Miami Marlins

Chris Johnson, a great hitter vs. lefties, may prove Marlins right

Miami Marlins’ Chris Johnson bats during the fifth inning of an exhibition spring training baseball game against the New York Mets Friday, March 4, 2016, in Port St. Lucie, Fla.
Miami Marlins’ Chris Johnson bats during the fifth inning of an exhibition spring training baseball game against the New York Mets Friday, March 4, 2016, in Port St. Lucie, Fla. AP

Among the offseason moves the Marlins made during free agency, the less-clamored-about signing of Chris Johnson could prove valuable in terms of depth and versatility.

“Chris is a guy we looked at that fits in for us playing some first and some third base and we’re trying to play him in the outfield a little bit,” Marlins manager Don Mattingly said. “He’s been swinging the bat well and we’ve been trying to give him different looks to give him some flexibility, and give us some flexibility at different positions.”

Johnson is one of a few players such as Miguel Rojas and Derek Dietrich that have shown their versatility this spring and could play key roles during the rigors of a long baseball season.

Johnson, 31, has been with five teams — most recently the Braves and Indians last season — and played 627 games at third base, 49 at first base, 75 as a designated hitter, and two as an outfielder.

Johnson, a career .280 hitter, finished fifth in the National League in batting average (.321) in 2013, and is a career .314 hitter against lefties — a major reason the Marlins signed him to a one-year deal in January.

His primary role will be to back up Justin Bour, who struggled against lefties last season (.221 average in 68 at-bats) despite hitting 23 home runs against right-handed pitching.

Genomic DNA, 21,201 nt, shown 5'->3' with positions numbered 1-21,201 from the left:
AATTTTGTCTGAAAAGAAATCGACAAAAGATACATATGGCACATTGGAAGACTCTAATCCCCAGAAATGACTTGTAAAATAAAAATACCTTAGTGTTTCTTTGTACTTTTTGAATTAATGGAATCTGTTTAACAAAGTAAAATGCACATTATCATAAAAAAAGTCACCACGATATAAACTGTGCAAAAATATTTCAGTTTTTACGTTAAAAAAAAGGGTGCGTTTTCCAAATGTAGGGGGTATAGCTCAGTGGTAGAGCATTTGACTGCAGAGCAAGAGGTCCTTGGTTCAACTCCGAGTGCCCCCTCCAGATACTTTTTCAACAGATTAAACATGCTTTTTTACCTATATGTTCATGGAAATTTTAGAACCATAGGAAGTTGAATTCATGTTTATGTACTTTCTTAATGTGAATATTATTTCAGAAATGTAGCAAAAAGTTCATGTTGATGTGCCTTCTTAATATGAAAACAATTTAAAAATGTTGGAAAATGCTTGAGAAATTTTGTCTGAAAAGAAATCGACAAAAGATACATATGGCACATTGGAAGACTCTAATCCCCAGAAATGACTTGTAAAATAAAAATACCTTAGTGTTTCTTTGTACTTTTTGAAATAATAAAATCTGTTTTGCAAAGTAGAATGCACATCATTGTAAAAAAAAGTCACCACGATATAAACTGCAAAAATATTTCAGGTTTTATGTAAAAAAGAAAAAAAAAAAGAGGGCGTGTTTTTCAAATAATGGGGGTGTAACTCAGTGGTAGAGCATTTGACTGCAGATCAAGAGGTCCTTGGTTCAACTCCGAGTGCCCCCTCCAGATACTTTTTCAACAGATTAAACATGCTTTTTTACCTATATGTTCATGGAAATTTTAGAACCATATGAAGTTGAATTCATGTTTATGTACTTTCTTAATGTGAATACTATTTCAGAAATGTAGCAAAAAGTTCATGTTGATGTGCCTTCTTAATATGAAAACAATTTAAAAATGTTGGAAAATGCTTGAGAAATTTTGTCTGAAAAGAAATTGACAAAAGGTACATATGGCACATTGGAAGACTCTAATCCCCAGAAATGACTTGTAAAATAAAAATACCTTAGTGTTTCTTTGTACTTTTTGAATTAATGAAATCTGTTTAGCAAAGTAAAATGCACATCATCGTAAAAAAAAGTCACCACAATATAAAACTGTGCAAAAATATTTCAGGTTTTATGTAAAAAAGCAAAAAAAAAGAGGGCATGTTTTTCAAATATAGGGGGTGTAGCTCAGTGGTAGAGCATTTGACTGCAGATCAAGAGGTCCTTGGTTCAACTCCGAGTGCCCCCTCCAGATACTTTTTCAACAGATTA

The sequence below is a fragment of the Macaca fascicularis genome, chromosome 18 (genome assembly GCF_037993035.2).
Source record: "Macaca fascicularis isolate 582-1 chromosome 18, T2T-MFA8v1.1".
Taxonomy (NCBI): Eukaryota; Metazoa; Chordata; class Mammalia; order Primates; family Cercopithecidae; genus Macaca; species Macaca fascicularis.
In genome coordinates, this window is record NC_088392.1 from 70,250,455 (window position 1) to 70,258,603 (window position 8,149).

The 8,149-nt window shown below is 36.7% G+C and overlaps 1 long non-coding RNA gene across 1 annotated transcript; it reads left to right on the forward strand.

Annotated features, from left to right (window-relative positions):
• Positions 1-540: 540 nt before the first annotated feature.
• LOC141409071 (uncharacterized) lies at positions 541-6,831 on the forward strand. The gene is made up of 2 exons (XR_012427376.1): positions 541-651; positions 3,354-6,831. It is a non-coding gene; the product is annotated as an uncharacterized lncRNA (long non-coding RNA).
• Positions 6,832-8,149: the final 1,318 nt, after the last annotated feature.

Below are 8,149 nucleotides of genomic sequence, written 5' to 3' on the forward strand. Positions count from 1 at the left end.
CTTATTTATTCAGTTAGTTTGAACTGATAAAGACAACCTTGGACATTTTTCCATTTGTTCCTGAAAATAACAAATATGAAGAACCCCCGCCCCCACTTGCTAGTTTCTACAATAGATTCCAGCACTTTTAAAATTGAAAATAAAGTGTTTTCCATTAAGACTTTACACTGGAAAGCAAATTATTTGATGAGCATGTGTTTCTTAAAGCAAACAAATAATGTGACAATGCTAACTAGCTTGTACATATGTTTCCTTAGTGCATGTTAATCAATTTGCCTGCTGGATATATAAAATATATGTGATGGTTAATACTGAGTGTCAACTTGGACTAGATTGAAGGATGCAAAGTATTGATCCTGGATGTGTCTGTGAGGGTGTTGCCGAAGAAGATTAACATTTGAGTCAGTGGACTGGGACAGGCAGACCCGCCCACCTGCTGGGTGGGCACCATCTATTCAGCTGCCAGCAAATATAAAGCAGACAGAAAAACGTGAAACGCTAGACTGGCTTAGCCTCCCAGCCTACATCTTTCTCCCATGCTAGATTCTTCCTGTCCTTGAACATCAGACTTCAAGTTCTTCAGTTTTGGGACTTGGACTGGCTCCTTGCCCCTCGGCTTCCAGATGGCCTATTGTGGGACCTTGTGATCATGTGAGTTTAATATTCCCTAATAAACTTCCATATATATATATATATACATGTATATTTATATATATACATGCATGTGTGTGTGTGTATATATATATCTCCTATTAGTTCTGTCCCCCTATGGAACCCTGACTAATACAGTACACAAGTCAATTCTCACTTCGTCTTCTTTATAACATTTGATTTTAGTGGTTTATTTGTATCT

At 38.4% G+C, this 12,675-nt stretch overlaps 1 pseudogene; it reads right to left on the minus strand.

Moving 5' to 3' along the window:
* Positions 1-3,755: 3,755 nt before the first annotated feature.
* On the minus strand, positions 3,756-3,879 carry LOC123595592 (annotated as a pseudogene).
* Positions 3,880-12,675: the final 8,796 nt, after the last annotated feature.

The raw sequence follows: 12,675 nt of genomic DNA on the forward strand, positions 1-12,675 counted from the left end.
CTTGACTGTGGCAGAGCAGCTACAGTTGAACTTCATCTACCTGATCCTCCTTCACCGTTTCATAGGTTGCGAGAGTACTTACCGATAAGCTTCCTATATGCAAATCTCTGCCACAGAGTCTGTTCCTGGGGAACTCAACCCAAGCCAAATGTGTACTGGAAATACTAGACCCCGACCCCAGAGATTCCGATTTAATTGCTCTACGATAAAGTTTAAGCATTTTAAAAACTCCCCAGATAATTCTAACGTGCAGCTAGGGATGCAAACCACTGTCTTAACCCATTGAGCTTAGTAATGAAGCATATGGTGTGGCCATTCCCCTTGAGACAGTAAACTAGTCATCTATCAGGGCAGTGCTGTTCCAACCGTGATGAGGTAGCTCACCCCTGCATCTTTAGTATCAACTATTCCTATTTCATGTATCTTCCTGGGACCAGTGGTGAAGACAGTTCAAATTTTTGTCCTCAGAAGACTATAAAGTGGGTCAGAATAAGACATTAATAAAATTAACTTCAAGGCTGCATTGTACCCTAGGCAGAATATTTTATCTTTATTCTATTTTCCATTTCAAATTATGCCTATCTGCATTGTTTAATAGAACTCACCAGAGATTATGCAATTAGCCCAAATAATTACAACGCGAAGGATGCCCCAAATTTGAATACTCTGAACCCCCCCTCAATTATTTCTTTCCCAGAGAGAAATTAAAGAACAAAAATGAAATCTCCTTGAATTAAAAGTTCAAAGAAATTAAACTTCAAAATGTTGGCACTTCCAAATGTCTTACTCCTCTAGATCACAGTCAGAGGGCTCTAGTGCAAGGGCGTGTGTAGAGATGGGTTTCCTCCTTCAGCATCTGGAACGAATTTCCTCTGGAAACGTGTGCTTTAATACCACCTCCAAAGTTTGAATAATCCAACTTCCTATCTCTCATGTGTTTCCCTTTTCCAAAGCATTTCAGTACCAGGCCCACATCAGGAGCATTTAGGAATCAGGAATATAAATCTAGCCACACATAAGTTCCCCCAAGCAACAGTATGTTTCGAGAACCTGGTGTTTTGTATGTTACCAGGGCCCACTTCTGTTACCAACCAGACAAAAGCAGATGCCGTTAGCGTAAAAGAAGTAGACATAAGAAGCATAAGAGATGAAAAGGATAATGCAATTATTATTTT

Since joining the team, Johnson said it has been a thrill, learning from one of his boyhood idols, Barry Bonds, the Marlins’ first-year hitting coach.

“It was a little intimidating at first, because, come on, it’s Barry Bonds, maybe the greatest to ever play the game,” Johnson said. “He’s awesome. He never talks about himself unless you ask and works with every single guy. He doesn’t just stick to the main guys on the team.”

Johnson, a Naples native who graduated from Bishop Verot in Fort Myers, said he was a little bummed Friday not being able to play in his return to his hometown due to some mid-back spasms. Johnson was scratched from the lineup a couple of hours before first pitch. He hopes to play Saturday against the Red Sox.

“When I tried to get out of bed today, it locked up on me,” Johnson said. “They gave me an anti-inflammatory and I should be good to go by tomorrow.”

Johnson said he’s thoroughly enjoying his opportunity with the Marlins.

He recently became a father when his wife gave birth to their first son, Greyson, on December 22.

“He was born in Las Vegas, which is probably why he doesn’t like to sleep, the little party animal,” Johnson joked.

Johnson’s own father, Ron, played briefly for the Royals and the Montreal Expos from 1982-1984 and now coaches the Orioles Triple-A affiliate in Norfolk, Virginia.

“I don’t think I’ve been on a team with a coaching staff that works as hard as this one,” Johnson said. “It’s not just show up, take batting practice, field some balls and go play. Every single day they have a plan and they know what they will work on. They’re always focused on ways to make you better.”


Marlins pitching coach Juan Nieves said Wei-Yin Chen threw 49 pitches in three innings and looked solid in a simulated start Friday in Jupiter.

Nieves said Jose Fernandez and Edwin Jackson are scheduled to throw in the neighborhood of 50 pitches Saturday in Jupiter.

Jackson, a 32-year old veteran whom the Marlins signed in January and is battling for a spot on the back end of the rotation, hasn’t pitched since a rough outing Monday against the Nationals in Viera. Jackson gave up five runs, including a home run, on eight hits in two innings, striking out only one batter.


Jarred Cosart continued to make his case to lock up a spot in the rotation Friday, pitching two scoreless innings in his first start and second appearance of the spring in what culminated in a 6-5 win over the Twins.

Cosart escaped the first unscathed despite having runners reach second and third. Cosart later walked John Ryan Murphy but followed that with a strikeout of Eduardo Nunez chasing an outside fastball. Dee Gordon went 2 for 3 and recorded his first RBI of the spring.


▪ Saturday: Marlins LHP Chris Narveson vs. Red Sox LHP Henry Owens, 1:05 p.m., Fort Myers.

▪ Sunday: Marlins RHP Tom Koehler vs. Mets RHP Matt Harvey, 1:05 p.m., Jupiter.

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